We’re gradually adjusting to face masks being an essential part of our every day lives, but the glasses wearers among us will have noticed something of an annoying side-effect: foggy lenses.
But with new coronavirus restrictions meaning that face masks will now be mandatory in even more public settings, it’s a problem glasses wearers really need to sort.
Thankfully, GBBO star Nancy Birtwhistle has shared a handy hack for helping to stop glasses from steaming up while wearing a face mask.
The grandmother, who won the fifth series of the popular baking show, regularly shares lifestyle hacks with her Instagram followers and most recently revealed a trick she uses to stop the steam.
Read more: The face mask hacks you need to know
Sharing a short clip of her demonstrating the tip, – appropriately set to the song Steamy Windows by Tina Turner – the GBBO star squeezed a drop of diluted washing up liquid onto one of the lenses before wiping it off with a cloth.
To put the hack to the test, Birtwhistle then puts her glasses on, along with a black and white polka dot face mask.
Unbelievably the side she had used the washing up liquid on remained fog-free, while the other lens steamed up.
Since posting the hack, the star baker has received a whole host of comments from people thanking her for sharing the idea.
“The most helpful tip ever! Thank you,” one wrote.
“Such an amazing tip! I have been struggling with this,” another spectacle wearer shared.
“GAME CHANGER,” a third wrote, simply.
But one user did question whether using washing up liquid on glasses could damage the coating on the lenses.
Birtwhistle responded to say that she used diluted washing up liquid and hasn’t had an issue yet, but we thought we should put this query to the experts.
“This is a common issue for people wearing glasses with a mask,” said optician David Hutchfield, from Glasses Direct.
“The fogging is caused by breath being funnelled from the top of the mask and on to the lenses. Irrespective of frame shape and style this will happen.”
Hutchfield says washing glasses with soapy water and letting them dry naturally will leave a film on them that will act as a barrier to reduce fog.
“We wouldn’t recommend this normally as long term application of soapy water may damage any lens coatings, but as a short-term measure in these unprecedented times it can be an effective solution.”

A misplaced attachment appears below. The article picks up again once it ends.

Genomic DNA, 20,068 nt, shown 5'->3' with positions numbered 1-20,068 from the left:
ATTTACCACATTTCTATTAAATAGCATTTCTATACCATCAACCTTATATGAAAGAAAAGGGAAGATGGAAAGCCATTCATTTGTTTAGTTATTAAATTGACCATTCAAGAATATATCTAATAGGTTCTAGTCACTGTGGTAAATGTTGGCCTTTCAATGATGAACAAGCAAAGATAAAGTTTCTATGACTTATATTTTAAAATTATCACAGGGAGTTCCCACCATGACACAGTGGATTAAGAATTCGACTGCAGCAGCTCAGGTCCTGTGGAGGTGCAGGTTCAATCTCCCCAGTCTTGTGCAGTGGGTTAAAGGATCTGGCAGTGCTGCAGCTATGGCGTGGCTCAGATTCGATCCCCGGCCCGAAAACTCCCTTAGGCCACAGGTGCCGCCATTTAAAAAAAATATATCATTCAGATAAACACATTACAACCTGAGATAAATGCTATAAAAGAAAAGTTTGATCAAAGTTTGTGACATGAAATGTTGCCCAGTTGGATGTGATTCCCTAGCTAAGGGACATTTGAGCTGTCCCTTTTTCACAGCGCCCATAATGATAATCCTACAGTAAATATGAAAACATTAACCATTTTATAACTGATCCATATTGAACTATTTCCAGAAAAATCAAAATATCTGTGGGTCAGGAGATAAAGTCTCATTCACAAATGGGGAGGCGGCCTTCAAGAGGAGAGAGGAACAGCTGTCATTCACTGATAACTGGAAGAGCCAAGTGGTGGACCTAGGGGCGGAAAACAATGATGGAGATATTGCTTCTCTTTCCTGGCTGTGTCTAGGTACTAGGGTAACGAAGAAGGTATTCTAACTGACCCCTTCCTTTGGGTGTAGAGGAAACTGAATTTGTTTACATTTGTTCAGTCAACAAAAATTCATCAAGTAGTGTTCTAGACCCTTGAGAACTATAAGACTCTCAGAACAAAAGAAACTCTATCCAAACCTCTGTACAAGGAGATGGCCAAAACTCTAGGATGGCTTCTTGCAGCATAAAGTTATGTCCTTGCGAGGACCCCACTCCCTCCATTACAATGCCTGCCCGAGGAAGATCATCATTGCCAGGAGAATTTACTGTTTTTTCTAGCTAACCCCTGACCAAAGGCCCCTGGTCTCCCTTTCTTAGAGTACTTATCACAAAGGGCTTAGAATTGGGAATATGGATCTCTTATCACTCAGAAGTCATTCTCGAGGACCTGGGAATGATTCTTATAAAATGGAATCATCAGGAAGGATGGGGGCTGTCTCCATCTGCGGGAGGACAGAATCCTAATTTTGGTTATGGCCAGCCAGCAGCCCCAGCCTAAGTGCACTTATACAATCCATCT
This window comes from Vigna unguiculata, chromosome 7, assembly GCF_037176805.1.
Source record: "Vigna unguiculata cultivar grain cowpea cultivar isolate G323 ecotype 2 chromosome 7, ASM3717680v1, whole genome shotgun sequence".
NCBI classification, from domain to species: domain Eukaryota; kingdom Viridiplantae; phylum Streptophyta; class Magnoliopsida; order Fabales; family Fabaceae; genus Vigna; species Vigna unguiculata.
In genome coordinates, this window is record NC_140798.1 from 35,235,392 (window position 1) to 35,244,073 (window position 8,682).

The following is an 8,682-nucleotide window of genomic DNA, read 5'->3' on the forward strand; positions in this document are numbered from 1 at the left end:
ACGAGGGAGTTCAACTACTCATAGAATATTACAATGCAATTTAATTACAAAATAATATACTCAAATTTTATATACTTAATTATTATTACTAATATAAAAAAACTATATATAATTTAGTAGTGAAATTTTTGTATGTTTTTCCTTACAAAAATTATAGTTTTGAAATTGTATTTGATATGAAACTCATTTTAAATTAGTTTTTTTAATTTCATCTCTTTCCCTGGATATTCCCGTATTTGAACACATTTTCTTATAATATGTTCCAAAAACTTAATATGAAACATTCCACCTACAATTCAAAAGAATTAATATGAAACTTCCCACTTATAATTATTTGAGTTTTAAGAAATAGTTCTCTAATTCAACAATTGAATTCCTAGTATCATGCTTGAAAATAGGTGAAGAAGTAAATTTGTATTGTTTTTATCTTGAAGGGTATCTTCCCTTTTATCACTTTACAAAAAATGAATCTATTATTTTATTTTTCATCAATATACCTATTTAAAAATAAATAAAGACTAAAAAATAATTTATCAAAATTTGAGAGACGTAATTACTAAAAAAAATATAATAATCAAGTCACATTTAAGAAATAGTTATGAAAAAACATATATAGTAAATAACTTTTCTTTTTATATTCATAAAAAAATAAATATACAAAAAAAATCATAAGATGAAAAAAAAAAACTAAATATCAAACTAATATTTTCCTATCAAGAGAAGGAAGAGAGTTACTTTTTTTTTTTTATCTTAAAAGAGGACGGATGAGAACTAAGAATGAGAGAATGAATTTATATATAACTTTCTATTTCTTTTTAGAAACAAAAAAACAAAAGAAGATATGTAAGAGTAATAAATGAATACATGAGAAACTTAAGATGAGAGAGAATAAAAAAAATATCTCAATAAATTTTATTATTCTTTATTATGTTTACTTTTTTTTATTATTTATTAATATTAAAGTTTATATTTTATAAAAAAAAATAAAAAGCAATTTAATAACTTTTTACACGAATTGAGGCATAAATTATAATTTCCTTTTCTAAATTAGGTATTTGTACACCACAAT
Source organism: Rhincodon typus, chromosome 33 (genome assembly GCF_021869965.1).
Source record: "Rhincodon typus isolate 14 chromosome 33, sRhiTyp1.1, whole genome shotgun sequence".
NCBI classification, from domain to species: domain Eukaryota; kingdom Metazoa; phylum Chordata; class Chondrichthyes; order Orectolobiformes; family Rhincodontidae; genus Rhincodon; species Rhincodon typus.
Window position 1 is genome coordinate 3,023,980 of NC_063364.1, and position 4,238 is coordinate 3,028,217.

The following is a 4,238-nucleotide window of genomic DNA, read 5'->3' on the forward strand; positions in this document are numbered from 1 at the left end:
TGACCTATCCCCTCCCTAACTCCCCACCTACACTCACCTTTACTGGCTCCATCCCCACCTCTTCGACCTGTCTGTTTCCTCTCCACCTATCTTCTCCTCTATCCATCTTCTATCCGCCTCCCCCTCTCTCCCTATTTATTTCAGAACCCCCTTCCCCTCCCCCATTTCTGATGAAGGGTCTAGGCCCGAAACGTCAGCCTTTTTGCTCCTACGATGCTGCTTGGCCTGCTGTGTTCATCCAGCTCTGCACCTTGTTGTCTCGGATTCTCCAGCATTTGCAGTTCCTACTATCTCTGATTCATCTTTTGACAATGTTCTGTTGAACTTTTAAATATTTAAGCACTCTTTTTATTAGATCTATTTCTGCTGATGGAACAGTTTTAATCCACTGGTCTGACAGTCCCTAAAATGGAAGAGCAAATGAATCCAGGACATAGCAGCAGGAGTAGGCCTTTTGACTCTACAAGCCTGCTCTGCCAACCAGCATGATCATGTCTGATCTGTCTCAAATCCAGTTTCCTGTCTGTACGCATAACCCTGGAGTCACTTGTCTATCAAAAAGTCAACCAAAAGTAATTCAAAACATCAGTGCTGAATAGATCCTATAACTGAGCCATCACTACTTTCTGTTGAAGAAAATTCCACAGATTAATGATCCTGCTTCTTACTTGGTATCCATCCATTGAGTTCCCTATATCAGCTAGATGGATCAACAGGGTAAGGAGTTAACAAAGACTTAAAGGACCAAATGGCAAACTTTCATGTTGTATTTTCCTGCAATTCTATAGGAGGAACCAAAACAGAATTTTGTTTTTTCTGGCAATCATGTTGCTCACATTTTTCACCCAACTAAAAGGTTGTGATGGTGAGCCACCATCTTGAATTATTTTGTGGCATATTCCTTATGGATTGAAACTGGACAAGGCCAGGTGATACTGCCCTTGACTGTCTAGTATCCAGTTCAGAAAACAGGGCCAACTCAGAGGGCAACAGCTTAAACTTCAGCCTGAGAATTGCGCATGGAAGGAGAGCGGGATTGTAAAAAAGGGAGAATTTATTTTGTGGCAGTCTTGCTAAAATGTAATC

Amir Hamid, medical director and ophthalmic surgeon at Optegra eye hospital group, echoes the advice that the washing up liquid could be used as a short-term solution to the face mask fog problem.
“This approach can work sometimes,” he says. “As long as it is thoroughly rinsed there are no risks to eye health, but there is a risk that you are washing off any of the premium coatings that have been applied, such as anti-scratch and anti-glare on your spectacle lenses.”
As an alternative, Hutchfield says some surgeons use tape around the top of a face mask to minimise hot breath escaping up under glasses.
“Before trying that, first make sure the tape doesn’t irritate your skin,” he says. “Some better masks have mouldable bridges for a better fit.
“You could also pull the mask up higher and use the bottom of the glasses frames to weigh them down. This would indicate that thicker, heavier frames might help, but it really depends on the fit of the mask, the shape of the face, and the fit of the glasses.”
Last month a woman was praised for sharing another “game-changing” hack to stop glasses fogging up while wearing a face mask.
The trick, devised by Nic Jam who shared it with the world via Facebook, involves sewing a button onto her mask, which allows her glasses to sit slightly further away from her face, and helps to prevent the steam fogging them up.
Another spectacle wearer has suggested putting a tissue on the inside of your mask to stop the warm, moist air rising.
This tissue tip is seconded by Ceri Smith-Jaynes from the Association of Optometrists, who previously advised folding a tissue “until it forms a strip and place it along the top edge of the mask before you put it on”.